Murky financials may haunt AOL, Netscape, Sun deal
The complex arrangements seem to have a lot to do with what you'd call tax mitigation strategies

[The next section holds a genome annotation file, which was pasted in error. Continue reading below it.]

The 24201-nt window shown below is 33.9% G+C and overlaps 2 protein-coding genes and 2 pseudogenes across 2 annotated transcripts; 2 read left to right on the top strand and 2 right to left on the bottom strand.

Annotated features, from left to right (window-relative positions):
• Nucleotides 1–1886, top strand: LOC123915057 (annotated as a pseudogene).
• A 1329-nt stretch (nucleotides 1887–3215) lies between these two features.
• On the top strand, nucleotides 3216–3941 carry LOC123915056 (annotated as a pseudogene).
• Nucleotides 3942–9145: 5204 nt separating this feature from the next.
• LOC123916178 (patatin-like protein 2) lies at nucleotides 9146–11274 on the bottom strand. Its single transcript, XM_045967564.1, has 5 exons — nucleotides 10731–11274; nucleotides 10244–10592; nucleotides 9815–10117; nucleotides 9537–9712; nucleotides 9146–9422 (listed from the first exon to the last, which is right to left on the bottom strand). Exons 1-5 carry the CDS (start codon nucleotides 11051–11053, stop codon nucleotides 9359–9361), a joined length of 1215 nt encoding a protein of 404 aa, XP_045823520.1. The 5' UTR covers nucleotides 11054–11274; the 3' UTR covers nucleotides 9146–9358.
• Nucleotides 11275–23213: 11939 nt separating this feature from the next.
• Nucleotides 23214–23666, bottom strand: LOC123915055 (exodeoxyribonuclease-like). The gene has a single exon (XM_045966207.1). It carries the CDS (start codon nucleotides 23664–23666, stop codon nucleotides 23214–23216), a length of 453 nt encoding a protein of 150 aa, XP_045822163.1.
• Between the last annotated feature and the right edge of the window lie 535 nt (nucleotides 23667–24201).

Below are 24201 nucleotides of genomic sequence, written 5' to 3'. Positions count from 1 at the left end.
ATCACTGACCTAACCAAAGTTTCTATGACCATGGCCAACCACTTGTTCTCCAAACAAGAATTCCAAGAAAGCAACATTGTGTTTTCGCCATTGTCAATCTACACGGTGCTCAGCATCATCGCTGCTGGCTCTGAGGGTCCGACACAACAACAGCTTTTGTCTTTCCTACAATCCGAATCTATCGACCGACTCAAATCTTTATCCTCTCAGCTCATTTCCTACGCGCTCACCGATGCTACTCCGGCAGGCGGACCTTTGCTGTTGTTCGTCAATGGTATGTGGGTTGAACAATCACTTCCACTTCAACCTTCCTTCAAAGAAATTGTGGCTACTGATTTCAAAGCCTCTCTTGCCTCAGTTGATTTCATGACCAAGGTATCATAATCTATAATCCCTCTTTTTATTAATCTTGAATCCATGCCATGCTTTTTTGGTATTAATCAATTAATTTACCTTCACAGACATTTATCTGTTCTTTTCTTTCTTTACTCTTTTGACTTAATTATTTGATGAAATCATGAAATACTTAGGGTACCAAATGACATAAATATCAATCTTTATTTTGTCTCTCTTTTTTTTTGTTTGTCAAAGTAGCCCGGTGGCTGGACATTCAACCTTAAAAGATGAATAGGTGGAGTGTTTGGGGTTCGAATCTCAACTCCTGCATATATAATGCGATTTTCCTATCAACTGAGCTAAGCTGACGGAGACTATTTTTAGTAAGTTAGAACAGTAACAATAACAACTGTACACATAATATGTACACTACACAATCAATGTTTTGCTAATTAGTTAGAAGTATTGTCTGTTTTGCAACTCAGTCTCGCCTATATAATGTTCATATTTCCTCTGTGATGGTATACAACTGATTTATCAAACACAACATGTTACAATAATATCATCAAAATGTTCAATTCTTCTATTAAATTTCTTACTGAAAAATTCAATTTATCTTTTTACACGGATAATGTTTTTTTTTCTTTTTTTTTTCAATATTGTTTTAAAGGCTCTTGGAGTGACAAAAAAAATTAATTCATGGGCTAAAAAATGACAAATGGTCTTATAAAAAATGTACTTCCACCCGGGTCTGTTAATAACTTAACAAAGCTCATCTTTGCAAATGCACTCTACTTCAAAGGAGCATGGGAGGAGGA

We expressed some scepticism about the commercial viability of the AOL-Netscape (plus Sun) deal when it was announced, and it now seems that our concern was indeed justified. Part of the rationale for the deal centres on some accounting practices connected with pooling rules that are in the process of being scrapped by the Financial Accounting Standards Board. It's a labyrinthine deal centred on AOL trying to avoid having to pay tax on the goodwill. Last November, the deal was announced as having a value of $4.3 billion, but with the rise on AOL's shares, it became $10.2 billion. Netscape's book value was $475 million just before the deal (the fair asset value is not declared at the moment), so there is a potential tax liability of some $9.725 billion for goodwill (defined as the cost minus a fair valuation of the assets), which can be written off over 40 years. So much for dog years. By pooling interests, a company can, at the moment, avoid paying a great deal of tax. Sun is vital to the deal, but it is critically important that Sun is not judged to have acquired Netscape's enterprise software business. Under present rules, two years must elapse before any significant disposal of assets can take place, so assuming the SEC does not challenge the deal, it may reasonably be expected that Sun will formally acquire some of Netscape's assets from AOL around December 2000, although AOL could try to make a case that it did not intend to dispose of the Netscape assets at the time the pooling was established. This is where Microsoft's extra-special interest in the transaction comes in. Microsoft would love to find just a teeny bit of email evidence that contradicts the way the deal has been officially declared to be structured. It could then use this to cause as much damage as possible to AOL and Sun, who look set to make the growth of MSN very difficult on the consumer and corporate fronts. It is known from the disclosure of documents to the SEC that Sun has made a major financial commitment of $275 million in licensing fees, $10 million/year in collaborative marketing, and a minimum of $975 million over three years. There was also a significant backhander: AOL agreed to purchase $500 million of Sun boxes and services, and pay Sun $32 million/year for licensing and support. AOL turned to Sun in the first place because it knew it did not have the technical capability to exploit Netscape's enterprise software, so what better maxim to follow than "the enemy of my enemy is my friend", as Scott McNealy remarked to The Register at CeBIT, in a different context (Linux actually). When some preliminary announcements about the relationship were made yesterday, the situation was further confused. Sun's press release, and the backdrop at the New York announcement, refer to the "Sun-Netscape [sic] Alliance" to "build and market a comprehensive portfolio of e-commerce software". But it was "America Online and Sun Microsystems" making the announcement. You can bet there is a good legal/fiscal reason for this. AOL is developing Netscape Communicator enhancements. The substance of the announcement was pretty thin, although Mark Tolliver, who is the President of the Alliance, said there will be a series of announcements in the next few months, since only a couple of weeks had passed since the completion of the merger. A new product line was being developed, with the first products in Q1 2000. Netscape's directory product would be used by Sun. There will be about 2000 people in the Alliance, with Sun and Netscape contributing roughly equal numbers. The sales force will number 500. It therefore looks as though the real partners are going to keep the corpse of Netscape propped up in the corner during a two-year wake, before deciding about the most economical burial plans. It is unlikely that we have heard the last of this. ®
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